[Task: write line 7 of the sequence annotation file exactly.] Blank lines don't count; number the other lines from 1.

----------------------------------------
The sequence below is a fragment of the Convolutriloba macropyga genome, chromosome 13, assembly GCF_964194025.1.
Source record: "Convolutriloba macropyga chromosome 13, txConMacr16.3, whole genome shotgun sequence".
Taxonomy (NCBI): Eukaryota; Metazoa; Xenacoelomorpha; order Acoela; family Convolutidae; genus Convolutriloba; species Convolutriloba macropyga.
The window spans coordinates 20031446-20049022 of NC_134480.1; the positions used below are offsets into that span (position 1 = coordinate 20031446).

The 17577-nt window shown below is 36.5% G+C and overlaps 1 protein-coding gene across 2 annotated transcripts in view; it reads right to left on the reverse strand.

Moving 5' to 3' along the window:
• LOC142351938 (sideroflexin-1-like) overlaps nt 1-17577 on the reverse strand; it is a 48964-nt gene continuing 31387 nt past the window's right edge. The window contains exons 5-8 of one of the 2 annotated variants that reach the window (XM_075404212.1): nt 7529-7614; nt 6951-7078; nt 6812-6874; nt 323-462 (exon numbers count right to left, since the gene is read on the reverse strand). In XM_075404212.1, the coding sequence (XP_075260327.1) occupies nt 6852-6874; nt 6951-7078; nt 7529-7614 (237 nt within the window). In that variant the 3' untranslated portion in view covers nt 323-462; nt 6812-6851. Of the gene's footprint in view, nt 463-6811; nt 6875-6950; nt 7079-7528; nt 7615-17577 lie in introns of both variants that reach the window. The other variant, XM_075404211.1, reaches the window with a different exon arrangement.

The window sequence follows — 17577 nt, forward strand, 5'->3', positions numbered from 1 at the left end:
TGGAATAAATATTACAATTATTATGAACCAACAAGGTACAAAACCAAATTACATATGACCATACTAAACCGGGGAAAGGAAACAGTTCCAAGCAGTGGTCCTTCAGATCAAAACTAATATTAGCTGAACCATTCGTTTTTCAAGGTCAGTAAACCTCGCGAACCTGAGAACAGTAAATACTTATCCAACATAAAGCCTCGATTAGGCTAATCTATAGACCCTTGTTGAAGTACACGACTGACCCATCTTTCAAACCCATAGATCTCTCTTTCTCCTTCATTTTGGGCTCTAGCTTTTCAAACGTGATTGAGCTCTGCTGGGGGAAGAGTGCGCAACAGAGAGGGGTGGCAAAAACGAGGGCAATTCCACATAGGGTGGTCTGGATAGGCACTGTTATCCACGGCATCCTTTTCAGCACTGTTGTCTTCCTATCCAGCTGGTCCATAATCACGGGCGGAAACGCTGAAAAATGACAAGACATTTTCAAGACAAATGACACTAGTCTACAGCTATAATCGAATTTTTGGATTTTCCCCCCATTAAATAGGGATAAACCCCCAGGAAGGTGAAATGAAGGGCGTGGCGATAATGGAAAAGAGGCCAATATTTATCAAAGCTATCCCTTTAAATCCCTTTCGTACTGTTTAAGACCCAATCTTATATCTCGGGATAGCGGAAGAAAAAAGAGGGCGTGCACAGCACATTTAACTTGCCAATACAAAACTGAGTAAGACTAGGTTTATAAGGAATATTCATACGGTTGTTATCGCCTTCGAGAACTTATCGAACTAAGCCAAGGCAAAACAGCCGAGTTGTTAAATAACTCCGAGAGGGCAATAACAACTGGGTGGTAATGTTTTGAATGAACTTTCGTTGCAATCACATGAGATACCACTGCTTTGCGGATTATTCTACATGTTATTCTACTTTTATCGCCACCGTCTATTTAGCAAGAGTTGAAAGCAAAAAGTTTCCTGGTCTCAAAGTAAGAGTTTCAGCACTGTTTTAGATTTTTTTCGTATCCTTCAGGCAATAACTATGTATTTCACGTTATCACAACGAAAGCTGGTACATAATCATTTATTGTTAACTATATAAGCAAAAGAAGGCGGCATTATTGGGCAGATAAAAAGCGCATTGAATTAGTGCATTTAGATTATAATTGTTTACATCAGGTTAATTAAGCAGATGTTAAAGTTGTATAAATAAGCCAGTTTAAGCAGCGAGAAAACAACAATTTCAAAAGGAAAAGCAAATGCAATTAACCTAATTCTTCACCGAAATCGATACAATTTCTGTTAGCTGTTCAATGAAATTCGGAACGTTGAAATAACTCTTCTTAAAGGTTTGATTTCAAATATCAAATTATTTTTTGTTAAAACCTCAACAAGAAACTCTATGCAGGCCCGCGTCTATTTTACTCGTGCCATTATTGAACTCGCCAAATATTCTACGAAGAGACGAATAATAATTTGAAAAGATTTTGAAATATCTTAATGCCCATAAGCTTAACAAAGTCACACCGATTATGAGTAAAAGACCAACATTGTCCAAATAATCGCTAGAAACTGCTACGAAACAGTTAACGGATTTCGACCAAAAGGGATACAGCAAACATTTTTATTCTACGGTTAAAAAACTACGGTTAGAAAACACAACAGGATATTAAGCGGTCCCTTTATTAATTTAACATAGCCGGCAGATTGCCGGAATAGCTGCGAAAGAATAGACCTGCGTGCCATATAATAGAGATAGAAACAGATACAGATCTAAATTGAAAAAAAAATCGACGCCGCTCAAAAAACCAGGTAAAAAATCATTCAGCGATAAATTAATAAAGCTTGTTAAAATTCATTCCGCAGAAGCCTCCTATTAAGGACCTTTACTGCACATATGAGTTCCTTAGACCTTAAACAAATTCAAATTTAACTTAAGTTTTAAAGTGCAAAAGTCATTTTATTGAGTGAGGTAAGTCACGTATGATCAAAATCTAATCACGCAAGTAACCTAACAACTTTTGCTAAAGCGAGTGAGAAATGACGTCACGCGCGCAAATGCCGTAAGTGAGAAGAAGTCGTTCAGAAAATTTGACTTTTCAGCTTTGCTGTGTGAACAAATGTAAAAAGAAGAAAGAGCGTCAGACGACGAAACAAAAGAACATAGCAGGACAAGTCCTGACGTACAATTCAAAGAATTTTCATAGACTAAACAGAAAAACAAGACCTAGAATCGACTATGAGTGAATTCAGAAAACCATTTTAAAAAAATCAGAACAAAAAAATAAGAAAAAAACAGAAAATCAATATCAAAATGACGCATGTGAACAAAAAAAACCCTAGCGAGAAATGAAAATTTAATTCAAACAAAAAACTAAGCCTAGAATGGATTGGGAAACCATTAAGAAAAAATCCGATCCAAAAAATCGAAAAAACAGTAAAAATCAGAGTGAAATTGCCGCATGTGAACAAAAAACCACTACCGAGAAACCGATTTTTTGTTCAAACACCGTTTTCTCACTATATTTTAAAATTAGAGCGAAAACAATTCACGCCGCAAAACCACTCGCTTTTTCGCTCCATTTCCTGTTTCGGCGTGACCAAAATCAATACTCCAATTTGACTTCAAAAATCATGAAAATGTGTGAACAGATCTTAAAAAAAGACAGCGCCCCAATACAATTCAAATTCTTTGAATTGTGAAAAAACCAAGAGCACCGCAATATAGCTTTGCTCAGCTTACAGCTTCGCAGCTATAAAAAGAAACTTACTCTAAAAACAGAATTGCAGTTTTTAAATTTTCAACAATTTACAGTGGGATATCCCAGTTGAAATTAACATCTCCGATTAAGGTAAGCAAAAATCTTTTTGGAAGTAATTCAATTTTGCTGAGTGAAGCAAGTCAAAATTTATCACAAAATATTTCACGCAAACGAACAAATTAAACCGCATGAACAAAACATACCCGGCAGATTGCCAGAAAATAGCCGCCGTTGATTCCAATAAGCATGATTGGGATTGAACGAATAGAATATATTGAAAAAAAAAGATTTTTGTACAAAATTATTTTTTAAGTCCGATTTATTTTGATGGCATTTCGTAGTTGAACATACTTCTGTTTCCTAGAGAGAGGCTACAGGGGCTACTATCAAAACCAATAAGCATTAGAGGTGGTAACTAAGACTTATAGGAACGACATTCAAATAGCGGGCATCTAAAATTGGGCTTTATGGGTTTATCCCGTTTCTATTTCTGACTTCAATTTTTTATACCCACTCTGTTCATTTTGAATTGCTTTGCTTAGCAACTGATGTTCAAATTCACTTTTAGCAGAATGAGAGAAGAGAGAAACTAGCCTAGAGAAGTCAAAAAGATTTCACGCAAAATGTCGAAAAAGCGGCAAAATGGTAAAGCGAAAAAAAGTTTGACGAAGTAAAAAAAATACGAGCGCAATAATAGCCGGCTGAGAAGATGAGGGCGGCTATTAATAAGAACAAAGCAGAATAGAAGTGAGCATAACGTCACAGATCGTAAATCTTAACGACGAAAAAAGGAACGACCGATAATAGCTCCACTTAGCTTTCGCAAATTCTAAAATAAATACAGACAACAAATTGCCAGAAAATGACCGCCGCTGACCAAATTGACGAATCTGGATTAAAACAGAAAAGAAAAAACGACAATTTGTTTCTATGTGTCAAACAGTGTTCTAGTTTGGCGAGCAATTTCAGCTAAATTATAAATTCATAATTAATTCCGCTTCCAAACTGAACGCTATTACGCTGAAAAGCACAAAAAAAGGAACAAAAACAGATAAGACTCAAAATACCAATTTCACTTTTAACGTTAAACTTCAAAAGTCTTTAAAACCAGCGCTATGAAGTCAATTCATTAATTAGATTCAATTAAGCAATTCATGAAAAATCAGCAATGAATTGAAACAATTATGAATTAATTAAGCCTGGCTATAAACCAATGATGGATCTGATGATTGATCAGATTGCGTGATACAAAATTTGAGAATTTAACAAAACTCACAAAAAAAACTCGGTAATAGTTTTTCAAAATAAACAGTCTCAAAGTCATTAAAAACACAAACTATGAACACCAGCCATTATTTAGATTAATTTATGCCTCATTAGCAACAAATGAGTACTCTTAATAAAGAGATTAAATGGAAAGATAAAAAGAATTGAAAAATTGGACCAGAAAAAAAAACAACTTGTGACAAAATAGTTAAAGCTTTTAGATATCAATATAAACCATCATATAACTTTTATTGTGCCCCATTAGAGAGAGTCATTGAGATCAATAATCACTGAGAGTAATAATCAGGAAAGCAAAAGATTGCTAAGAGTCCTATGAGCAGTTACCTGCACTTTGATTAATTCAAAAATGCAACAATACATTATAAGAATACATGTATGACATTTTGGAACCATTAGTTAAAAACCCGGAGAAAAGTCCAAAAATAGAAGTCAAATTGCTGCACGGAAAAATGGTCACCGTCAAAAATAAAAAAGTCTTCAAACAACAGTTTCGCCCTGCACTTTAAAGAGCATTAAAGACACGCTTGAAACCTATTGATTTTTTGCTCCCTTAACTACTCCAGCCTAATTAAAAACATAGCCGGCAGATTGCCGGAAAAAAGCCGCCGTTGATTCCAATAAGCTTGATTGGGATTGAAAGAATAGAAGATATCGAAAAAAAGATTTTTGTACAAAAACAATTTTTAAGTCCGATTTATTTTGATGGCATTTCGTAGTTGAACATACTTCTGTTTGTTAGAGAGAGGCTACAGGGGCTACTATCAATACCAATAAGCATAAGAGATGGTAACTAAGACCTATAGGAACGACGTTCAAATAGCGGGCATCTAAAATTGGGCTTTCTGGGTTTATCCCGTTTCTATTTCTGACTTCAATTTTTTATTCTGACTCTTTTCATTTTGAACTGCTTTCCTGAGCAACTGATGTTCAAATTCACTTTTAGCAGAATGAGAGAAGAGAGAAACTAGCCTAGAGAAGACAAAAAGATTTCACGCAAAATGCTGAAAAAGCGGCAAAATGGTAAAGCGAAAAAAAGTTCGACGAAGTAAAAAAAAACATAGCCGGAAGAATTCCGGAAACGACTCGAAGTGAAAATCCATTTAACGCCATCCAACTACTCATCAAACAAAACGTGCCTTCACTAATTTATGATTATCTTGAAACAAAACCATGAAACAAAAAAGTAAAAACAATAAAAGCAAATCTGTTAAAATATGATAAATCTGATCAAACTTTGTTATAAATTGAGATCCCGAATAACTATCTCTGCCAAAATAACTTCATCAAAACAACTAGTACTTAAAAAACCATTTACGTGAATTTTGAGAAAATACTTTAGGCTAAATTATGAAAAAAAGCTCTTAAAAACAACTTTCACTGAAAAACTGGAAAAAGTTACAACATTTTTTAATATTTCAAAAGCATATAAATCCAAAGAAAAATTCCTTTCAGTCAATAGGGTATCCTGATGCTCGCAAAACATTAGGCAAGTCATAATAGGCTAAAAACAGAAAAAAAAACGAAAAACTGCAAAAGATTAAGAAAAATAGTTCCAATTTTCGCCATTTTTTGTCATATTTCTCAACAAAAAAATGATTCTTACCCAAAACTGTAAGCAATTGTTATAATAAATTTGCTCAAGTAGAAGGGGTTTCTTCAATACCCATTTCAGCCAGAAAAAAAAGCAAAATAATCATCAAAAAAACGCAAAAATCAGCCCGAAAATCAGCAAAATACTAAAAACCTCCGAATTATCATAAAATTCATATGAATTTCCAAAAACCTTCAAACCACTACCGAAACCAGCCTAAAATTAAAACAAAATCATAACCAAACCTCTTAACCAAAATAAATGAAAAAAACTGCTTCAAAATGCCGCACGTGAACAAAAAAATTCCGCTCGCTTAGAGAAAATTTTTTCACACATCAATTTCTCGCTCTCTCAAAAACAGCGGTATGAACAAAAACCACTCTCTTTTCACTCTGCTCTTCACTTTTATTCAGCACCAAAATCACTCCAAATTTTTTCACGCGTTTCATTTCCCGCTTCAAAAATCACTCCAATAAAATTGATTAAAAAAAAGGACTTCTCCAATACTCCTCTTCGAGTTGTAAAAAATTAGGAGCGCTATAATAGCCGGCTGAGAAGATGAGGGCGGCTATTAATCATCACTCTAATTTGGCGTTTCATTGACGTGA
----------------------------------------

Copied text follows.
• LOC142351938 (sideroflexin-1-like) overlaps nt 1-17577 on the reverse strand; it is a 48964-nt gene continuing 31387 nt past the window's right edge. The window contains exons 5-8 of one of the 2 annotated variants that reach the window (XM_075404212.1): nt 7529-7614; nt 6951-7078; nt 6812-6874; nt 323-462 (exon numbers count right to left, since the gene is read on the reverse strand). In XM_075404212.1, the coding sequence (XP_075260327.1) occupies nt 6852-6874; nt 6951-7078; nt 7529-7614 (237 nt within the window). In that variant the 3' untranslated portion in view covers nt 323-462; nt 6812-6851. Of the gene's footprint in view, nt 463-6811; nt 6875-6950; nt 7079-7528; nt 7615-17577 lie in introns of both variants that reach the window. The other variant, XM_075404211.1, reaches the window with a different exon arrangement.